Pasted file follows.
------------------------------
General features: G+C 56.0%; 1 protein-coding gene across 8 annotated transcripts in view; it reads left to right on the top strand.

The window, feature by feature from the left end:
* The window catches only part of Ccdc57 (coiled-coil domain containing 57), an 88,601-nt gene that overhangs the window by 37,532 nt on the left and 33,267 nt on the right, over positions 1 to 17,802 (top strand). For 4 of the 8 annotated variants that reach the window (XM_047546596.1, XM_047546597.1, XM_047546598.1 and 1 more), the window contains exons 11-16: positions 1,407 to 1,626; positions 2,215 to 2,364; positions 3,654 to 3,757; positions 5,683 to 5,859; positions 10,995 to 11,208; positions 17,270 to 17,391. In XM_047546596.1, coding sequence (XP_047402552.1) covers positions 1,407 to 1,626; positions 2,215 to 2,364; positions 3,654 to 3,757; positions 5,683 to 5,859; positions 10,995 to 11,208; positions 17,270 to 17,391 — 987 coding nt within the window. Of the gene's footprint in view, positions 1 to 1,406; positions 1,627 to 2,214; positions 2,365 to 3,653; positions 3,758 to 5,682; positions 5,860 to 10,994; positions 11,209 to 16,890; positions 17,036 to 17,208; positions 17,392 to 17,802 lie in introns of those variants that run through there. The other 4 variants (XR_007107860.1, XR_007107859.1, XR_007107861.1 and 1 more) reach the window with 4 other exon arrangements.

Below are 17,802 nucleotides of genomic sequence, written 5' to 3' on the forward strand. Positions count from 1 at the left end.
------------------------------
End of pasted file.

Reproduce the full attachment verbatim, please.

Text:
General features: G+C 56.0%; 1 protein-coding gene across 8 annotated transcripts in view; it reads left to right on the top strand.

The window, feature by feature from the left end:
* The window catches only part of Ccdc57 (coiled-coil domain containing 57), an 88,601-nt gene that overhangs the window by 37,532 nt on the left and 33,267 nt on the right, over positions 1 to 17,802 (top strand). For 4 of the 8 annotated variants that reach the window (XM_047546596.1, XM_047546597.1, XM_047546598.1 and 1 more), the window contains exons 11-16: positions 1,407 to 1,626; positions 2,215 to 2,364; positions 3,654 to 3,757; positions 5,683 to 5,859; positions 10,995 to 11,208; positions 17,270 to 17,391. In XM_047546596.1, coding sequence (XP_047402552.1) covers positions 1,407 to 1,626; positions 2,215 to 2,364; positions 3,654 to 3,757; positions 5,683 to 5,859; positions 10,995 to 11,208; positions 17,270 to 17,391 — 987 coding nt within the window. Of the gene's footprint in view, positions 1 to 1,406; positions 1,627 to 2,214; positions 2,365 to 3,653; positions 3,758 to 5,682; positions 5,860 to 10,994; positions 11,209 to 16,890; positions 17,036 to 17,208; positions 17,392 to 17,802 lie in introns of those variants that run through there. The other 4 variants (XR_007107860.1, XR_007107859.1, XR_007107861.1 and 1 more) reach the window with 4 other exon arrangements.

Below are 17,802 nucleotides of genomic sequence, written 5' to 3' on the forward strand. Positions count from 1 at the left end.